This condition is not common in healthy rabbits, since rabbits are able to cope with the cold temperatures in a usual UK winter, and rabbits have a fur covering on their entire body, including their feet. Their ears are the only part that is not fully furred.
What cold temperatures affect rabbits?
Rabbits can adapt and cope with the cold weather, but do not cope with damp, wet and draughty conditions. If rabbits are ill, very young, elderly or recovering from surgery, they are less able to maintain their normal body temperature and problems arising from cold weather are much more likely to occur.
During autumn rabbits grow a thick winter coat, which helps to protect them from cold weather in the winter. If they are suddenly placed outside in cold weather, and their coat has not adapted, they will struggle to keep warm. They also snuggle together to keep warm, so should always be kept in pairs, and be supplied with extra bedding and hides to keep warm in. Healthy rabbits can live happily in sub-zero temperatures, as long as they are kept in the right conditions and are healthy.
Why does frostbite happen?
Although not common in rabbits, frostbite can occur and happens when the extremities (such as the tips of the ears, nose and toes) are exposed to freezing temperatures, or immersed/dipped in water, which freezes on these areas. If the rabbit is a lop-eared rabbit and the ears drag on the ground, or the tips get dipped in their water bowl this may lead to the condition. The water will freeze on the tips of the ears, causing the blood supply to the tip of the ears to be reduced, leading to tissue necrosis and the tips of the ears dying and falling off. This can also happen on the toes and nose or potentially other areas of the body.
What are the signs?
Initially, you are unlikely to notice anything, but the skin on the affected areas may become very pale with a blue/white colouring, resulting in the lack of blood flow to the area. The affected area will feel cold, and the rabbit may not react to it being touched, since the sense of feeling may have already been lost. As the condition develops the affected area will start to change colour and die off, before falling off entirely.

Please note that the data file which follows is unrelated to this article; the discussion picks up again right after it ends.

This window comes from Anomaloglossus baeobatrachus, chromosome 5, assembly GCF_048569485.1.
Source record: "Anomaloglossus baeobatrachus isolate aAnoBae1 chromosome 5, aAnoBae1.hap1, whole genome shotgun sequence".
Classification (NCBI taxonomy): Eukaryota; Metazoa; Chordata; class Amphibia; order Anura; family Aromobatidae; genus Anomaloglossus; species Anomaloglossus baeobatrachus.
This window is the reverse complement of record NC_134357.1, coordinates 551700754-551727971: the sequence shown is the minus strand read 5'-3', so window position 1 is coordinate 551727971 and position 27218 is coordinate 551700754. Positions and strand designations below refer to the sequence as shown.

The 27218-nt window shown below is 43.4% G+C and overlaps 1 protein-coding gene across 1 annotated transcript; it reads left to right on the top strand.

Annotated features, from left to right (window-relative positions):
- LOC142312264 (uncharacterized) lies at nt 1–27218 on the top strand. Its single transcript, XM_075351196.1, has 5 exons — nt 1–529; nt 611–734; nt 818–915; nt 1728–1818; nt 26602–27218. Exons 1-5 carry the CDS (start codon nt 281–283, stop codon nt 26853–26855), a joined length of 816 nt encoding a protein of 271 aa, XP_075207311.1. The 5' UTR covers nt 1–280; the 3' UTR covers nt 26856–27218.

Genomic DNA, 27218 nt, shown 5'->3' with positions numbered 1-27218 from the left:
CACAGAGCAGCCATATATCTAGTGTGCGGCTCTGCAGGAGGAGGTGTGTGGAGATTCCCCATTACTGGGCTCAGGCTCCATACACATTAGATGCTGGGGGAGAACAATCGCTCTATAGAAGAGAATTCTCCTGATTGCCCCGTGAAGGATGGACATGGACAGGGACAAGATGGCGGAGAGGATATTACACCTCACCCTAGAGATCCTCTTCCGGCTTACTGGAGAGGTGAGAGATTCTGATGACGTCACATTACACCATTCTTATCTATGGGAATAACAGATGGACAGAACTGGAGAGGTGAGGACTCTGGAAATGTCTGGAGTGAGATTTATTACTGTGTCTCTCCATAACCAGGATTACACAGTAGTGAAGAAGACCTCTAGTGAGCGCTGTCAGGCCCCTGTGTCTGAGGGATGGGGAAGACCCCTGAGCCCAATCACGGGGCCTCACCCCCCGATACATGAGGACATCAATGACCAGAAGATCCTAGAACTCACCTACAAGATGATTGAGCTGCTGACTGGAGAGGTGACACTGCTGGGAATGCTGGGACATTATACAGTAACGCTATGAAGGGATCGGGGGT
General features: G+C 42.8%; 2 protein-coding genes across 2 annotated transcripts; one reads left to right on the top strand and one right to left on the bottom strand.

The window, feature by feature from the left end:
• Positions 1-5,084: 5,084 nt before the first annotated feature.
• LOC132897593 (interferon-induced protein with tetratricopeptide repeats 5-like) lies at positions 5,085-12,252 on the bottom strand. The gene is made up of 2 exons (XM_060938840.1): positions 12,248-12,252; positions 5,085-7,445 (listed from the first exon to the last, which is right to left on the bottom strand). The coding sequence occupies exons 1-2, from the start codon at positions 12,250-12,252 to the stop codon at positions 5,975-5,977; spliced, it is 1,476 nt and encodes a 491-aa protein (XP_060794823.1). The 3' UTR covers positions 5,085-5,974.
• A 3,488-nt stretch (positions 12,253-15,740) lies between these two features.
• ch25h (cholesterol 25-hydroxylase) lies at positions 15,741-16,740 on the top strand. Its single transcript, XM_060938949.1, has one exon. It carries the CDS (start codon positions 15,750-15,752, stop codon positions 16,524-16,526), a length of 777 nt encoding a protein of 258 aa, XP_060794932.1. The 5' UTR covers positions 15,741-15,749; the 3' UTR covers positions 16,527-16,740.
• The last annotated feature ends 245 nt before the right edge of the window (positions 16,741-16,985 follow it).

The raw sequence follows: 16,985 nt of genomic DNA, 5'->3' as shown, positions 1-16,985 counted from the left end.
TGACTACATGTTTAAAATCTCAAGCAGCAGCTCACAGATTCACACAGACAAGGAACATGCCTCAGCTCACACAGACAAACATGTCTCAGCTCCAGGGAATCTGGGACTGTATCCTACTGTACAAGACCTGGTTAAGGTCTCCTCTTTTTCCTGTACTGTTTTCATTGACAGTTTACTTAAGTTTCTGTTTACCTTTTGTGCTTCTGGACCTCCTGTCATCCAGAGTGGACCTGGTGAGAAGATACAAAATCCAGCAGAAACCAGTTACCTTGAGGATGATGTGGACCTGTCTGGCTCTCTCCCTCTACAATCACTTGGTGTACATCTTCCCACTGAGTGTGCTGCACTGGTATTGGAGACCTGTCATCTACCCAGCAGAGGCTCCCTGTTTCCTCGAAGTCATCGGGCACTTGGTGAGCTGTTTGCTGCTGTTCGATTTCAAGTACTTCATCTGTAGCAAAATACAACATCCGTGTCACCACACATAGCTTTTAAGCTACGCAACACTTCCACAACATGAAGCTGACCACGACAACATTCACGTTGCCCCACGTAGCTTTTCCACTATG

When should I take my rabbit to my vet?
You should take your rabbit to see your vet if you notice the signs of frost bite or you are concerned in anyway. Frost bite is unlikely to be fatal, but there may be an underlying cause for it. Heart disease can be a factor since this will affect blood flow to the extremities. Frost bite can also be a factor in hypothermia (low body temperature), which is serious and potentially life-threatening. Your rabbit may also need pain relief and other supportive treatment.
Is it painful?
As the skin dies off, so do the nerves, so it is unlikely to be painful, but may be uncomfortable for the rabbit to varying degrees, depending upon the location and size of the area affected. For this reason, you should always consult your vet, who can prescribe the appropriate treatment.
What can I do to prevent it?
Make sure your rabbits are kept in clean and dry conditions and their litter trays are kept clean. In colder weather, supply them with extra bedding to allow them to sit on extra hay and dig and bury into it if they want to. Lop-eared rabbits are more at risk if they accidently dip their ears into water bowls in the cold weather, so using smaller water bowls may help with this, so they cannot get their entire head into the bowl.
If you are concerned that your rabbit may suffer from frostbite or other associated conditions in the colder weather of the year, consider their housing arrangements, and bring them inside or place them in a more sheltered building, such as an unused shed or garage, bearing in mind they still require access to a large area to exercise and must still have daylight and fresh, circulating air each day.